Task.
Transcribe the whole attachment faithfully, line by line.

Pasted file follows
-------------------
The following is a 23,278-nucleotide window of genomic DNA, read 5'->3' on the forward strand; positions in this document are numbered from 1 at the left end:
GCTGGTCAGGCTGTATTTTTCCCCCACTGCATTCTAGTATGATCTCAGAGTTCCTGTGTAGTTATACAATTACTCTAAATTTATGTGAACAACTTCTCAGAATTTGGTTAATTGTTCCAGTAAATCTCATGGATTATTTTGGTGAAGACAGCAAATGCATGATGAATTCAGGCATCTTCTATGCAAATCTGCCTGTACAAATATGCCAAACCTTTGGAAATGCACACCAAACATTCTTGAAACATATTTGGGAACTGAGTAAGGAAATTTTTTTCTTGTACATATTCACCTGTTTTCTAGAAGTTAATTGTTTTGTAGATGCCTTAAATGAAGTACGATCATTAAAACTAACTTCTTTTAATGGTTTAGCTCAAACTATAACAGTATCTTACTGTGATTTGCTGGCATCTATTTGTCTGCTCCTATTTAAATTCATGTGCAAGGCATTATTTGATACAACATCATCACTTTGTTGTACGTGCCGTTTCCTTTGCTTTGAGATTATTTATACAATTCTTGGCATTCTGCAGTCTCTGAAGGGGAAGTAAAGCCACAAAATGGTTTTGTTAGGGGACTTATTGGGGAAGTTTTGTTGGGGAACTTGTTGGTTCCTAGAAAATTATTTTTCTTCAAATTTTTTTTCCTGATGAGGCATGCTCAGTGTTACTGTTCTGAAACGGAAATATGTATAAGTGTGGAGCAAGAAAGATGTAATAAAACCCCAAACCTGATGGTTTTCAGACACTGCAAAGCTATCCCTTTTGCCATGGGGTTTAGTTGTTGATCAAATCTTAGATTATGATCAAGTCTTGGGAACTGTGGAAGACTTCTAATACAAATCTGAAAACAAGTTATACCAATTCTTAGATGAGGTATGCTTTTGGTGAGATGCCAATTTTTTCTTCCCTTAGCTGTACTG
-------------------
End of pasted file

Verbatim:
The following is a 23,278-nucleotide window of genomic DNA, read 5'->3' on the forward strand; positions in this document are numbered from 1 at the left end:
GCTGGTCAGGCTGTATTTTTCCCCCACTGCATTCTAGTATGATCTCAGAGTTCCTGTGTAGTTATACAATTACTCTAAATTTATGTGAACAACTTCTCAGAATTTGGTTAATTGTTCCAGTAAATCTCATGGATTATTTTGGTGAAGACAGCAAATGCATGATGAATTCAGGCATCTTCTATGCAAATCTGCCTGTACAAATATGCCAAACCTTTGGAAATGCACACCAAACATTCTTGAAACATATTTGGGAACTGAGTAAGGAAATTTTTTTCTTGTACATATTCACCTGTTTTCTAGAAGTTAATTGTTTTGTAGATGCCTTAAATGAAGTACGATCATTAAAACTAACTTCTTTTAATGGTTTAGCTCAAACTATAACAGTATCTTACTGTGATTTGCTGGCATCTATTTGTCTGCTCCTATTTAAATTCATGTGCAAGGCATTATTTGATACAACATCATCACTTTGTTGTACGTGCCGTTTCCTTTGCTTTGAGATTATTTATACAATTCTTGGCATTCTGCAGTCTCTGAAGGGGAAGTAAAGCCACAAAATGGTTTTGTTAGGGGACTTATTGGGGAAGTTTTGTTGGGGAACTTGTTGGTTCCTAGAAAATTATTTTTCTTCAAATTTTTTTTCCTGATGAGGCATGCTCAGTGTTACTGTTCTGAAACGGAAATATGTATAAGTGTGGAGCAAGAAAGATGTAATAAAACCCCAAACCTGATGGTTTTCAGACACTGCAAAGCTATCCCTTTTGCCATGGGGTTTAGTTGTTGATCAAATCTTAGATTATGATCAAGTCTTGGGAACTGTGGAAGACTTCTAATACAAATCTGAAAACAAGTTATACCAATTCTTAGATGAGGTATGCTTTTGGTGAGATGCCAATTTTTTCTTCCCTTAGCTGTACTG